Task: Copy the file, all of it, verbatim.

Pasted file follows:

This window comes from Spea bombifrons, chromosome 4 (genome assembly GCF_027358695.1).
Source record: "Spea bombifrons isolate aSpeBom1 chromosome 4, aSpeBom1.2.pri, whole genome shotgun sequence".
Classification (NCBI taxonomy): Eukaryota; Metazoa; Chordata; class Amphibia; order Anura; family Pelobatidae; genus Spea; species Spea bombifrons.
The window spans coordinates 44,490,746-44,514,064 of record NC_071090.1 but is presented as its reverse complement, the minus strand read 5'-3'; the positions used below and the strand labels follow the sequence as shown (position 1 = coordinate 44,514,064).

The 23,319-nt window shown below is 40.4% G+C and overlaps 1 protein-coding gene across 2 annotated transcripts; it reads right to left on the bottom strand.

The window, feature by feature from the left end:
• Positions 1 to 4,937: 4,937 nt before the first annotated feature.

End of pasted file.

This window comes from Spea bombifrons, chromosome 4 (genome assembly GCF_027358695.1).
Source record: "Spea bombifrons isolate aSpeBom1 chromosome 4, aSpeBom1.2.pri, whole genome shotgun sequence".
Classification (NCBI taxonomy): Eukaryota; Metazoa; Chordata; class Amphibia; order Anura; family Pelobatidae; genus Spea; species Spea bombifrons.
The window spans coordinates 44,490,746-44,514,064 of record NC_071090.1 but is presented as its reverse complement, the minus strand read 5'-3'; the positions used below and the strand labels follow the sequence as shown (position 1 = coordinate 44,514,064).

The 23,319-nt window shown below is 40.4% G+C and overlaps 1 protein-coding gene across 2 annotated transcripts; it reads right to left on the bottom strand.

The window, feature by feature from the left end:
• Positions 1 to 4,937: 4,937 nt before the first annotated feature.